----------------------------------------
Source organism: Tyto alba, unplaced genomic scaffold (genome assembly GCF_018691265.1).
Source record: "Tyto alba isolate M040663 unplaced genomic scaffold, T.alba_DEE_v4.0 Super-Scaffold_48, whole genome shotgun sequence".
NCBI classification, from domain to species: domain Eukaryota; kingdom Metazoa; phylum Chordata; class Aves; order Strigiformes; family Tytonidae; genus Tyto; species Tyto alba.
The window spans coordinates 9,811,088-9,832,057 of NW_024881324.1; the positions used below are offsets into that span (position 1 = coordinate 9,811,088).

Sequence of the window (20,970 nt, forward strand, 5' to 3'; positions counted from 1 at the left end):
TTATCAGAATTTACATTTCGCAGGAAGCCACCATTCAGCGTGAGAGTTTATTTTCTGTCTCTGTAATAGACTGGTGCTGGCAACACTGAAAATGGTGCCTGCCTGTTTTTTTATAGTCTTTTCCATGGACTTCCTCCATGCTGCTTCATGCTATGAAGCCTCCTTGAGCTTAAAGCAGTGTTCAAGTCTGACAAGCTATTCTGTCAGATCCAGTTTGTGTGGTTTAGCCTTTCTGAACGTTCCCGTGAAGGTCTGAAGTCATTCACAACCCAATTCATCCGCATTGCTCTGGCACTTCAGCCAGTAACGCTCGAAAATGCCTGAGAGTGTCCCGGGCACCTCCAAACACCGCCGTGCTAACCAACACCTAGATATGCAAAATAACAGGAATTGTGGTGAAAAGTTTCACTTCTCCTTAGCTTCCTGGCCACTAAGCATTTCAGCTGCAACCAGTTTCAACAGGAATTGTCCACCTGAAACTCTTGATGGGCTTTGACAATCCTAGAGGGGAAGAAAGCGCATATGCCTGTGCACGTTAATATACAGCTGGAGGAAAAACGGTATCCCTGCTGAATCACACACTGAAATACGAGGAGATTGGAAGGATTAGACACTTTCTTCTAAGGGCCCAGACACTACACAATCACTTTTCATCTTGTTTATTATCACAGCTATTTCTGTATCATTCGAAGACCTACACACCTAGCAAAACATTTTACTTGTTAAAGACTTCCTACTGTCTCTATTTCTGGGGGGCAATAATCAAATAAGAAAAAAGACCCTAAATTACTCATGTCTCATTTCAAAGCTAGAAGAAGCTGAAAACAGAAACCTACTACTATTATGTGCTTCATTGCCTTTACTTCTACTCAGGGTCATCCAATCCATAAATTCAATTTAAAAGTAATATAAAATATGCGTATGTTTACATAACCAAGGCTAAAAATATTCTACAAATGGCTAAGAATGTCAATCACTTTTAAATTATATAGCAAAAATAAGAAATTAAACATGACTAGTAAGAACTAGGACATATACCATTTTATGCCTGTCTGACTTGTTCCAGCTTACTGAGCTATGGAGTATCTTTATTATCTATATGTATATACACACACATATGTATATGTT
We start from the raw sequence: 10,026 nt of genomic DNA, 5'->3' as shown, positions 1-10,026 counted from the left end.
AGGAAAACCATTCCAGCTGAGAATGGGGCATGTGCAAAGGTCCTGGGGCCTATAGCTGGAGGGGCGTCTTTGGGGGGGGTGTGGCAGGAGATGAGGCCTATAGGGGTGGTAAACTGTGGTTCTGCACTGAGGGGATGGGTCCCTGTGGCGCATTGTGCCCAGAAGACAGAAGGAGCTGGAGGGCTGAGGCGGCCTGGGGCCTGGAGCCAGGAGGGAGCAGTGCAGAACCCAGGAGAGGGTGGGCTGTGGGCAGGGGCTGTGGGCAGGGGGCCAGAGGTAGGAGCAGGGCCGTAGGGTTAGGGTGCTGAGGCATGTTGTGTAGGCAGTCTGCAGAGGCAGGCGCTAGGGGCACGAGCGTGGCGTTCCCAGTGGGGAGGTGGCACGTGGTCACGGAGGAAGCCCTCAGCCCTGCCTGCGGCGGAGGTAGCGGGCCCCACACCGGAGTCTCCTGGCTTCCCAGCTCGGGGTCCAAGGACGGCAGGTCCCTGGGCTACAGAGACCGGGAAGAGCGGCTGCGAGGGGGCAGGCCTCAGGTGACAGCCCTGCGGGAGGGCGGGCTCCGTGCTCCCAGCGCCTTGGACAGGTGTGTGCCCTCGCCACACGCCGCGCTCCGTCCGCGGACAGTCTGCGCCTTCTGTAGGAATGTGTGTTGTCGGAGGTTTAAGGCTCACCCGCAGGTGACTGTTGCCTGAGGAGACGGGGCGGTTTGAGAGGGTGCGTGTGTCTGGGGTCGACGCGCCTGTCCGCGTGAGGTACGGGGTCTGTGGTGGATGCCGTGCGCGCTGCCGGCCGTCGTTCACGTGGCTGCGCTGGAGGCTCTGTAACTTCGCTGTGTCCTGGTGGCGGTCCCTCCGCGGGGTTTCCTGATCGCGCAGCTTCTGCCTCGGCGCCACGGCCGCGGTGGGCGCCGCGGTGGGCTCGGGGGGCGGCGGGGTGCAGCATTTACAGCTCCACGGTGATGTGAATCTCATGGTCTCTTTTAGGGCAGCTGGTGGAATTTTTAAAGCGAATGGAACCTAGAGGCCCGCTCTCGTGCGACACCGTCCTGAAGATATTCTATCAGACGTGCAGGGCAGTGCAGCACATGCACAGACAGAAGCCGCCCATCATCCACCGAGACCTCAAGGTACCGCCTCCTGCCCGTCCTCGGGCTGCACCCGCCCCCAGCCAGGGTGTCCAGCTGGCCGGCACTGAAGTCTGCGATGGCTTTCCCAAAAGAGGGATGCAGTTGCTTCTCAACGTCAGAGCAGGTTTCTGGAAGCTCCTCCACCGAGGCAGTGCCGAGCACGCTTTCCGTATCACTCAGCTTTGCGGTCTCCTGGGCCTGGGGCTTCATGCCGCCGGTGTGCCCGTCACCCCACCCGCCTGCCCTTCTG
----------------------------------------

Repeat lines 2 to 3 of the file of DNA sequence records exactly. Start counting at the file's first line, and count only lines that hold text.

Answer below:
Source record: "Tyto alba isolate M040663 unplaced genomic scaffold, T.alba_DEE_v4.0 Super-Scaffold_48, whole genome shotgun sequence".
NCBI classification, from domain to species: domain Eukaryota; kingdom Metazoa; phylum Chordata; class Aves; order Strigiformes; family Tytonidae; genus Tyto; species Tyto alba.